Krishnamacharya used to say that hatha yoga is pranayama. This is how the classical hatha yoga texts, such as the Hatha Yoga Pradipika, present the pathway of hatha yoga. The experiences in hatha yoga that go beyond asana—pranayama, bandhas, nadis, cakras—all require working with deeply and subtly with breathing.
Modern postural yoga focuses on the body. But to do pranayama effectively, we must work with the breath in asana itself. Transitioning from asana to pranayama is a skill to be developed starting from asana.
The breath has many dimensions.
Breath is a bridge between the body and the mind—changing the breath immediately changes both body and the mind.
Breath is also a bridge between the voluntary and involuntary functions of the body. It is the one involuntary function that we can also directly control. You cannot directly control your digestion or heart rate, but you can control your breath.
Breathing well is not just about technique or performance. You must also be able to feel the sensations and experiences of your breath. If you strain your breath without sensitivity and awareness, the classical yoga texts say you will hurt yourself. And this harm may not be obvious.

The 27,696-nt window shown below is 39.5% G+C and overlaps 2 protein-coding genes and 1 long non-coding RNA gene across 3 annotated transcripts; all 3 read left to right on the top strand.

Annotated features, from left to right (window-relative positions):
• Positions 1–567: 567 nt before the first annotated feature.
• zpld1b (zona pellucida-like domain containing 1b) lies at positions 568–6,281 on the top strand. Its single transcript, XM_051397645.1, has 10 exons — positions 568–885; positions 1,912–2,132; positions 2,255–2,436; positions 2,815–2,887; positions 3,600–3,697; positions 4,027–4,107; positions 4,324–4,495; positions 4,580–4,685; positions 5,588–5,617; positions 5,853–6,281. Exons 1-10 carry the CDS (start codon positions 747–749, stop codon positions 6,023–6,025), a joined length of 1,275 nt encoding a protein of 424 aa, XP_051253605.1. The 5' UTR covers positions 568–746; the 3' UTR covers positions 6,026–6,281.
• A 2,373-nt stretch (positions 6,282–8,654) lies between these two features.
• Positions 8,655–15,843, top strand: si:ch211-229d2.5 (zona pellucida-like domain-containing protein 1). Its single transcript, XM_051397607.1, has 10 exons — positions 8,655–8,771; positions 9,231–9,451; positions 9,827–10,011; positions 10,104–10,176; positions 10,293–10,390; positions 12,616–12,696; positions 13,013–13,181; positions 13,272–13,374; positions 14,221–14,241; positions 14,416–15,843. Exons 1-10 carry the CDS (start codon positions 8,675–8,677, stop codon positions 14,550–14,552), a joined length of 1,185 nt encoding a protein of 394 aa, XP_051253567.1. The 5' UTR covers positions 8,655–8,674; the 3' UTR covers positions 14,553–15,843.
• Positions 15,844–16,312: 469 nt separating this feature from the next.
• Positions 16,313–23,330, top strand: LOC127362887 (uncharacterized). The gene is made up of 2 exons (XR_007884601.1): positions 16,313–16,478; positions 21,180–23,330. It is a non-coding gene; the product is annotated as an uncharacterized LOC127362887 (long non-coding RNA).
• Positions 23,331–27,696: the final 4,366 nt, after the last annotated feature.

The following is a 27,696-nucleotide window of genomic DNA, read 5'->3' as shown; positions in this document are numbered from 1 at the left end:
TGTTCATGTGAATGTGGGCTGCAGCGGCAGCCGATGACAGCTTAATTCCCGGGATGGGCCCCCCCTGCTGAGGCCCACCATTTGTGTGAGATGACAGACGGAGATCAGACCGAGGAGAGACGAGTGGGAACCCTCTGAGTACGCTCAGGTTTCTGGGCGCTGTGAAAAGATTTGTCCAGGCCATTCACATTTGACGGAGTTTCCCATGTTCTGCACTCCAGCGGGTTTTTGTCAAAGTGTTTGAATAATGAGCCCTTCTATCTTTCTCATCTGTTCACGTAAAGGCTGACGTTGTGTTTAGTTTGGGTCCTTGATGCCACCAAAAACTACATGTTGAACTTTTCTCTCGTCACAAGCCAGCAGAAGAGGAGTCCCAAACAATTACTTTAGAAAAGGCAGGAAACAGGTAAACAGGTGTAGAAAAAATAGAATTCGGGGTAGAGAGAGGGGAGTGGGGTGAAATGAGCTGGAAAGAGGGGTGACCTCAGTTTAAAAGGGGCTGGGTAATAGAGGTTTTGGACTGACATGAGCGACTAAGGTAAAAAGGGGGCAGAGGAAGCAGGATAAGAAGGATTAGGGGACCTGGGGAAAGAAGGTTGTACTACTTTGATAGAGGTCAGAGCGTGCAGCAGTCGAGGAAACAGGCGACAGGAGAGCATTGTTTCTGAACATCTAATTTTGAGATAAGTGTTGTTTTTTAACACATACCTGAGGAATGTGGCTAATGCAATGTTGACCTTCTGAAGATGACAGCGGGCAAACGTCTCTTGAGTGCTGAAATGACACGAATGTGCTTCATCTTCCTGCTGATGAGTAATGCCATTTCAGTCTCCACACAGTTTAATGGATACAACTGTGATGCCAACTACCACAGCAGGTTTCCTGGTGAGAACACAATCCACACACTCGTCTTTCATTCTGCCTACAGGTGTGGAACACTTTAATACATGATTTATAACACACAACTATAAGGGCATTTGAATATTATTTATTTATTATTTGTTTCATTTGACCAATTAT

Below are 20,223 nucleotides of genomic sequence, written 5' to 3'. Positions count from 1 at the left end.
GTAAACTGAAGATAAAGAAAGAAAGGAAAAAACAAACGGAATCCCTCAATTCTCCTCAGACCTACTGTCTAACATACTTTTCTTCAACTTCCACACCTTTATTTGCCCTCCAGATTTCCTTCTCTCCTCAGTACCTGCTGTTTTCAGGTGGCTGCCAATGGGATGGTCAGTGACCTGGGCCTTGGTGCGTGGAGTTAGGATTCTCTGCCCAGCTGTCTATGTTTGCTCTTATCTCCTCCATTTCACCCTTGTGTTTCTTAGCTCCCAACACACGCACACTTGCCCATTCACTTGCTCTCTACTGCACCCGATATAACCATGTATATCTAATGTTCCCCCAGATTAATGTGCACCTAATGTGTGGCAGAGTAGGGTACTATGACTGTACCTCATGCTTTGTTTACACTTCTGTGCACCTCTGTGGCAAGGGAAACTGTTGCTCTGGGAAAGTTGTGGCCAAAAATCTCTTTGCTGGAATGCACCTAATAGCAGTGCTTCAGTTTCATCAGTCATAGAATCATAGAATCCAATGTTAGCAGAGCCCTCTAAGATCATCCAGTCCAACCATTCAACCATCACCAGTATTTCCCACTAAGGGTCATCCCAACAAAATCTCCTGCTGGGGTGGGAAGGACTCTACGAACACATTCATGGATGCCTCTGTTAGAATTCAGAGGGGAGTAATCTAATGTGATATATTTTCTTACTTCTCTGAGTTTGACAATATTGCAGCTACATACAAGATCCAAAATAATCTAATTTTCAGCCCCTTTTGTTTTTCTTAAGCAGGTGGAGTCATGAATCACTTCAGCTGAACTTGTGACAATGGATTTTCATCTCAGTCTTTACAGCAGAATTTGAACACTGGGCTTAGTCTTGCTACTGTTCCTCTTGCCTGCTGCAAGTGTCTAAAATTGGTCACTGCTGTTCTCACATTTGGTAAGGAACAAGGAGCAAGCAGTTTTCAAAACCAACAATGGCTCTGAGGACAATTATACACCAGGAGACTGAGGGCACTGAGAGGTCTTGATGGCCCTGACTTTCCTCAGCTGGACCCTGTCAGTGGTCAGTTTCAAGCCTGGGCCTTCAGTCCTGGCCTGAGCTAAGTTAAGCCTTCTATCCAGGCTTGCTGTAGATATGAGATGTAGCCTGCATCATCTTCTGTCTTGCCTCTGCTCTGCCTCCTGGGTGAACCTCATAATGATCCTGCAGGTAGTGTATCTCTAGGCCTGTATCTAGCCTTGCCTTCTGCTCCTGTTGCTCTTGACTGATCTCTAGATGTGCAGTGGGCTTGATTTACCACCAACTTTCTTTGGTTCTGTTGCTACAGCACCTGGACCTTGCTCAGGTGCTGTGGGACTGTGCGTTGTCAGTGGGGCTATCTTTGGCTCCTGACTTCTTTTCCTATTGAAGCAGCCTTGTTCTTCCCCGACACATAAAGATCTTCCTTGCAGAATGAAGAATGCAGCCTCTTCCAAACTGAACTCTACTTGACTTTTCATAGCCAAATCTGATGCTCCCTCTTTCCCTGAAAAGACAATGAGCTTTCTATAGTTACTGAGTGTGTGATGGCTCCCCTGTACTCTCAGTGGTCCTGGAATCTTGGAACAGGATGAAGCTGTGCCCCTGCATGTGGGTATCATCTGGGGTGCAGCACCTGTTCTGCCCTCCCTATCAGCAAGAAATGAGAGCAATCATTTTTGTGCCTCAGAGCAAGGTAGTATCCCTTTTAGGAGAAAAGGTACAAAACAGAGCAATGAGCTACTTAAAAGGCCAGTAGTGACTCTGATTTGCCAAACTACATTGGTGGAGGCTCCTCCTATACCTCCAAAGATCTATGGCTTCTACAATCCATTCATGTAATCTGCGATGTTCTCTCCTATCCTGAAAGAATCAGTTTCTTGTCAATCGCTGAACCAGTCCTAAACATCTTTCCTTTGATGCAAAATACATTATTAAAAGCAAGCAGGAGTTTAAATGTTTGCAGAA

When you strain the body by overstretching or by straining, you can feel the result directly in your body. For instance, if you strain your hamstring, you can feel the pain in the muscle or tendon.
The impact of poor breathing, however, is usually not felt in the breath itself. Instead, poor breathing imbalances other areas of body and mind e.g. patterns of stress, digestive problems, menstrual problems, weaker immunity or auto-immune conditions flaring up, negative thoughts and feelings, and more.
To avoid these problems, a systematic, intelligent, and wise approach to breathing is required. There is no one breathing pattern that is the “best” breathing pattern. You must gradually build capacity and confidence to breathe smoothly, easily, pleasantly, deep or shallow, in a variety of patterns, in asanas, exercises, and throughout your day in different mental states. It is important not to skip steps in your learning and practice pathway. Breathing is powerful. It takes practice, patience, and guidance to master the breath. But it pays great rewards in wellbeing, longevity, and peace.